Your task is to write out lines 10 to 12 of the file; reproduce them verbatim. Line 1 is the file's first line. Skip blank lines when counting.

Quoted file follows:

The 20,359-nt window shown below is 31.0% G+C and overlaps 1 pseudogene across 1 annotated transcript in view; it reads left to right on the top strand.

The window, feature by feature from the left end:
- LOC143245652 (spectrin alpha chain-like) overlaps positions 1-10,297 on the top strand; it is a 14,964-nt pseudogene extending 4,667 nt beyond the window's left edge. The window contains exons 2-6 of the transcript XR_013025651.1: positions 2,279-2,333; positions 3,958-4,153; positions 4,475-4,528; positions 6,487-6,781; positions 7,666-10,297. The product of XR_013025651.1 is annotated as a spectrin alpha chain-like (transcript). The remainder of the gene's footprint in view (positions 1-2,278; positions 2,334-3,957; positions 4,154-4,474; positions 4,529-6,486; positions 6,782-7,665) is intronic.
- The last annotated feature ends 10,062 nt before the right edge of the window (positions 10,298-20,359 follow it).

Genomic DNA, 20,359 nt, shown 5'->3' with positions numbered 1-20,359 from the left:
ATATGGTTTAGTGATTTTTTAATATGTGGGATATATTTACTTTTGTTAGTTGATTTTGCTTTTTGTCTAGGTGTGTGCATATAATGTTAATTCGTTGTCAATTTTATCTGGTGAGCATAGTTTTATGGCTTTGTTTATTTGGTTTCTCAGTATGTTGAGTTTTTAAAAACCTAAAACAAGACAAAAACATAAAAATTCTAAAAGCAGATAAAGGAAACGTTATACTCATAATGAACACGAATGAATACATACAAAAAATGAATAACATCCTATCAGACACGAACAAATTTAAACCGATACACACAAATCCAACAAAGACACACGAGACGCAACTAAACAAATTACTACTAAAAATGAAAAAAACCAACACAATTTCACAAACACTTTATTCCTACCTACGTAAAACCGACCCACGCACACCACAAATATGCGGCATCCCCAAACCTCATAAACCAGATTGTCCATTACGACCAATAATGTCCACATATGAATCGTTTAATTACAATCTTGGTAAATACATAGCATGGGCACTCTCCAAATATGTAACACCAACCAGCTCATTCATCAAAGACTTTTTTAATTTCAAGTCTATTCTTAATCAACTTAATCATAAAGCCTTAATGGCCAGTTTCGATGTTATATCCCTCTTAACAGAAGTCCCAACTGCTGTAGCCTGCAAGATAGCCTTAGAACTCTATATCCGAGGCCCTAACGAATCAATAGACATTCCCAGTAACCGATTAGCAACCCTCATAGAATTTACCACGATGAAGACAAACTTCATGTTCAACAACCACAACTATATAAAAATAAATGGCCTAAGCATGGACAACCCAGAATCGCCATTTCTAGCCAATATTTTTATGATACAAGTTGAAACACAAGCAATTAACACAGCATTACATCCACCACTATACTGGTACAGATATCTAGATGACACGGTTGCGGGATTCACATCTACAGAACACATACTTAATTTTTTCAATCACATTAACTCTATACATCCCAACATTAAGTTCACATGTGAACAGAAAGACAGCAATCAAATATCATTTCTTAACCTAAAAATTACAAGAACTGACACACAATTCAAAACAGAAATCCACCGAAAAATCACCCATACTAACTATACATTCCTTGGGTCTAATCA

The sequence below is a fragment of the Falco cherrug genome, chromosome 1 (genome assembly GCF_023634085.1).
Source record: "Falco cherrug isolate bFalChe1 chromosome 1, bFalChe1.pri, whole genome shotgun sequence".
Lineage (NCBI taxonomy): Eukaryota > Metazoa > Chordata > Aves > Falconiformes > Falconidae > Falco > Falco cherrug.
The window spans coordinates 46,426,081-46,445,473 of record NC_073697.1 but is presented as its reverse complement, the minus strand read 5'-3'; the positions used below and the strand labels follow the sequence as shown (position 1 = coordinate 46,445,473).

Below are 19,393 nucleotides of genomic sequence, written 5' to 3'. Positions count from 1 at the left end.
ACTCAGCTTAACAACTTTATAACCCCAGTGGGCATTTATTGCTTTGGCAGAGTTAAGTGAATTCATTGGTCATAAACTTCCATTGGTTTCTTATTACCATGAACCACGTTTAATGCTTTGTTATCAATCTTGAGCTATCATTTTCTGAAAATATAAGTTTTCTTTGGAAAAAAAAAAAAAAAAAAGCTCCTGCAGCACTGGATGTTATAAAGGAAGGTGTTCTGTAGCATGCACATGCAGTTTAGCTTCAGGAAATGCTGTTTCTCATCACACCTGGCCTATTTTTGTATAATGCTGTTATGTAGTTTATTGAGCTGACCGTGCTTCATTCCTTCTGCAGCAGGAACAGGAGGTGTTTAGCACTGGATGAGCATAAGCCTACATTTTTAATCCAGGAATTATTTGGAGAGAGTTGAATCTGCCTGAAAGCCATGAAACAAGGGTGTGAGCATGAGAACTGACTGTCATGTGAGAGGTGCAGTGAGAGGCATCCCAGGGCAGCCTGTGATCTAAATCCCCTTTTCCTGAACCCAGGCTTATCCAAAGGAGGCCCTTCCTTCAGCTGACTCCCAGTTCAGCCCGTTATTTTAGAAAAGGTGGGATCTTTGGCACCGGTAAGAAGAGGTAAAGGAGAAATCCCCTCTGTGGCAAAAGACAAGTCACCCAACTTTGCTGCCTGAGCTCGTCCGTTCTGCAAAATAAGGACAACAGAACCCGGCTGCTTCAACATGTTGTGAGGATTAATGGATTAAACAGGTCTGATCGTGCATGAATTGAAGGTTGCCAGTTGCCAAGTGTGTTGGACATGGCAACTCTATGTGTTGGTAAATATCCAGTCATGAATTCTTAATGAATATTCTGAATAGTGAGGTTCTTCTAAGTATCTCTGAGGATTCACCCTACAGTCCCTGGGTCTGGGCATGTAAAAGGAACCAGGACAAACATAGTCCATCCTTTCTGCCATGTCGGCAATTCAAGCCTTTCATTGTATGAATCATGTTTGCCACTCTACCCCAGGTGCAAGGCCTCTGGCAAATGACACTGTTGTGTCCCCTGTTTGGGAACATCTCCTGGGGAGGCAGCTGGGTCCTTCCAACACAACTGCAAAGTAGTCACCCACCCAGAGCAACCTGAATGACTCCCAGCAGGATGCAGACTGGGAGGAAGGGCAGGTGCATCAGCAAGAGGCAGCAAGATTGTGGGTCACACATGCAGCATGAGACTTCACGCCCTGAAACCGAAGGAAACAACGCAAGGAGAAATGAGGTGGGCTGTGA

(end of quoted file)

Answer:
The window spans coordinates 46,426,081-46,445,473 of record NC_073697.1 but is presented as its reverse complement, the minus strand read 5'-3'; the positions used below and the strand labels follow the sequence as shown (position 1 = coordinate 46,445,473).

Below are 19,393 nucleotides of genomic sequence, written 5' to 3'. Positions count from 1 at the left end.
ACTCAGCTTAACAACTTTATAACCCCAGTGGGCATTTATTGCTTTGGCAGAGTTAAGTGAATTCATTGGTCATAAACTTCCATTGGTTTCTTATTACCATGAACCACGTTTAATGCTTTGTTATCAATCTTGAGCTATCATTTTCTGAAAATATAAGTTTTCTTTGGAAAAAAAAAAAAAAAAAAGCTCCTGCAGCACTGGATGTTATAAAGGAAGGTGTTCTGTAGCATGCACATGCAGTTTAGCTTCAGGAAATGCTGTTTCTCATCACACCTGGCCTATTTTTGTATAATGCTGTTATGTAGTTTATTGAGCTGACCGTGCTTCATTCCTTCTGCAGCAGGAACAGGAGGTGTTTAGCACTGGATGAGCATAAGCCTACATTTTTAATCCAGGAATTATTTGGAGAGAGTTGAATCTGCCTGAAAGCCATGAAACAAGGGTGTGAGCATGAGAACTGACTGTCATGTGAGAGGTGCAGTGAGAGGCATCCCAGGGCAGCCTGTGATCTAAATCCCCTTTTCCTGAACCCAGGCTTATCCAAAGGAGGCCCTTCCTTCAGCTGACTCCCAGTTCAGCCCGTTATTTTAGAAAAGGTGGGATCTTTGGCACCGGTAAGAAGAGGTAAAGGAGAAATCCCCTCTGTGGCAAAAGACAAGTCACCCAACTTTGCTGCCTGAGCTCGTCCGTTCTGCAAAATAAGGACAACAGAACCCGGCTGCTTCAACATGTTGTGAGGATTAATGGATTAAACAGGTCTGATCGTGCATGAATTGAAGGTTGCCAGTTGCCAAGTGTGTTGGACATGGCAACTCTATGTGTTGGTAAATATCCAGTCATGAATTCTTAATGAATATTCTGAATAGTGAGGTTCTTCTAAGTATCTCTGAGGATTCACCCTACAGTCCCTGGGTCTGGGCATGTAAAAGGAACCAGGACAAACATAGTCCATCCTTTCTGCCATGTCGGCAATTCAAGCCTTTCATTGTATGAATCATGTTTGCCACTCTACCCCAGGTGCAAGGCCTCTGGCAAATGACACTGTTGTGTCCCCTGTTTGGGAACATCTCCTGGGGAGGCAGCTGGGTCCTTCCAACACAACTGCAAAGTAGTCACCCACCCAGAGCAACCTGAATGACTCCCAGCAGGATGCAGACTGGGAGGAAGGGCAGGTGCATCAGCAAGAGGCAGCAAGATTGTGGGTCACACATGCAGCATGAGACTTCACGCCCTGAAACCGAAGGAAACAACGCAAGGAGAAATGAGGTGGGCTGTGA